Tuesday, February 26, 2013

Liquid Courage

Imagine a bottle filled with an elixir of courage that could be taken whenever needed with no ill effects to your mind and body.  Certainly sounds like a gift from God! I wish it was true but as we all know too well, nothing in life that is valuable or desirable comes free and easy. While I was writing a blog on this topic, an article titled “Liquid Courage” written by Randall W. Forsyth in Barron’s Weekly (February 18, 2013) captured my attention. He cited a study in the journal Science about fish swimming in a river in Sweden contaminated with benzodiazepine (Xanax) that made them bolder, greedier and more efficient feeders compared to a similar type of fish that lived in clean water. The author stated that the chemically contaminated water was tantamount to “liquid courage” for those fish. However, losing their inhibitions made these fish dangerous by feeding on other beneficial species as well as more susceptible to attack by predators.

Two years ago, a patient came to my office who had struggled with his alcohol addiction. He was a sensitive, timid, socially shy individual with low self-esteem. He recognized that alcohol lowered his inhibitions and transformed him into a talkative, confident and socially assertive individual. He said alcohol was his liquid courage.

However, the alcohol-induced appealing transformation came with a hefty price tag which was a loss of clarity and clouded judgment. In actuality, alcohol turned him into a bold but reckless individual. He liked being cool, but hated to lose control. His Alcohol Addiction cost him his job, marriage, credibility and driver’s license. He was stuck between a rock and a hard place.

I told him that if he wants to conquer his alcohol addiction, he must first stop looking for an easy way to foster his courage. Of course, this is easier said than done. The right way to boost his courage and self-esteem is to be the best he can be and make the most out of the talents, tools and opportunities bestowed upon him by Our Maker (Nature). Once he accepted this fact, he reached his turning point and was able to perform to his satisfaction. Alcohol no longer served as a crutch.

Honest, honorable and hardworking individuals will never resort to artificial means to boost their self-esteem, courage and confidence.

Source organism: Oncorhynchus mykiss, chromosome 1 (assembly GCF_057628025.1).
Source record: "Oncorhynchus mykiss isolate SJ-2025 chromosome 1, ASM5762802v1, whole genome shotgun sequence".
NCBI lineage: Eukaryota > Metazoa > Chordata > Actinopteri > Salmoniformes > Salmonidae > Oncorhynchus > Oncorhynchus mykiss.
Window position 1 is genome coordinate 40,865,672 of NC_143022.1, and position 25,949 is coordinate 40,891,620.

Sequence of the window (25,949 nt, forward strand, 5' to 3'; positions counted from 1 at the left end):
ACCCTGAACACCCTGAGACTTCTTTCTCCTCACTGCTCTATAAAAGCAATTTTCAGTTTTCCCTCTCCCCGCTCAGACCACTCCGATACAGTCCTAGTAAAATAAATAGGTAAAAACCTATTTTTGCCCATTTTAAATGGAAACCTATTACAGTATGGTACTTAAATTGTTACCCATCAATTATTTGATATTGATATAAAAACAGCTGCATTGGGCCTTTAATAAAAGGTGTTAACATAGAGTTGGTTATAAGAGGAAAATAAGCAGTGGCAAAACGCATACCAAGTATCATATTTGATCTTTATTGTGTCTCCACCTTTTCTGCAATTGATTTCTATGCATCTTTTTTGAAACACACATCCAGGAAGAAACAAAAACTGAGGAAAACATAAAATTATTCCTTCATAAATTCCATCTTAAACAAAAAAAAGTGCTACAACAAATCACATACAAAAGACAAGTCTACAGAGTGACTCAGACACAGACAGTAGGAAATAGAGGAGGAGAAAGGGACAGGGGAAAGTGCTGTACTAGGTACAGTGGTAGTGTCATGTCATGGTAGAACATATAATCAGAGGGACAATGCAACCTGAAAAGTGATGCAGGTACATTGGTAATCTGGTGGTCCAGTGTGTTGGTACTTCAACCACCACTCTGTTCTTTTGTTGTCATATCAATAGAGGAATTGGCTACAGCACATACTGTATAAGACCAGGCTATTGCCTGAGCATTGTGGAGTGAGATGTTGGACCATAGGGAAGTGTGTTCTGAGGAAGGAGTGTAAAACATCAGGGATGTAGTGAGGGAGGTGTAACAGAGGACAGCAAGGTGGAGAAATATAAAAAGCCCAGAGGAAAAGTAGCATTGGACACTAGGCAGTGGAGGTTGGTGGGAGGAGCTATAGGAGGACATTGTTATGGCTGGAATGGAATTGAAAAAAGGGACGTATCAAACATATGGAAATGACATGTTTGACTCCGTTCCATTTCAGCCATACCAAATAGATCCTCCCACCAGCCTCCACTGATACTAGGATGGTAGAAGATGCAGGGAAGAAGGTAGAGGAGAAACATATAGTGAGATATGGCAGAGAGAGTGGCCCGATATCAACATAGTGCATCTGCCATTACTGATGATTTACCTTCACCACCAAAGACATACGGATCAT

By Balasa Prasad M.D.

Saturday, February 2, 2013

Detox your mind - not your brain. How to take charge of your Oxycontin Addiction.


> Twelve million Americans are addicted to prescription drugs.
>Every day, 40 Americans die from prescription painkillers.
>Overdoses of opioid prescription drugs now kill more people in the U.S. than do overdoses from heroin and cocaine combined.
>Over 750,000 people are treated for pain reliever abuse.

 A 43 year old male sought my help in terminating his Oxycontin Addiction. He was taking 6-8 tablets, illicitly purchased, a day for 2 years and lost his grip on life.  Before his Oxycontin Addiction, he was a successful self-employed businessman and family man who never engaged in unhealthy habits or addictive behaviors. A couple of years ago he had an ankle fracture and his doctor prescribed Oxycontin for the pain. He took it for months and was hooked. He was never weaned off the medication nor could he discontinue himself.  
Unfortunately, many prescribing doctors either neglect or disregard the potent addictive nature of Oxycontin and other opioid narcotic analgesics and their long-term effects. As an anesthesiologist and pain specialist, I believe opioids should be prescribed for about one to two weeks, and if necessary followed by less potent non-addictive analgesics or NSAID’s such as ibuprofen. I flat out tell my patients that if they take opioids for more than two weeks - be prepared to be addicted.    
Oxycontin Addiction is an opioid addiction. And like all addictions it is a problem of the mind not the brain. Thus, the mind not the body is locked into the addiction.
Detoxing the brain with chemical agents such as methadone only solves the physical withdrawals which are short-lived. However, these chemical agents do not erase the euphoric effects of Oxycontin Addiction which is registered in the mind and that leads to cravings and urges. These cravings and urges keep the Oxycontin addict hooked. Detoxing the mind from this memory is crucial to break the relationship between Oxycontin and the addict.
I told my patient that to detox his mind he will have to accept the responsibility of his addiction and the willingness to sacrifice the pleasure or the thrill to secure a bright future and good health. Only this step can neutralize his cravings. Detoxing the mind is the turning point in his struggle to clean up his act and to permanently disengage from the addiction. Based on this philosophy, I gave him two turning point treatments to overcome his cravings for the drug which helped set him free from his addiction.
Balasa Prasad M.D.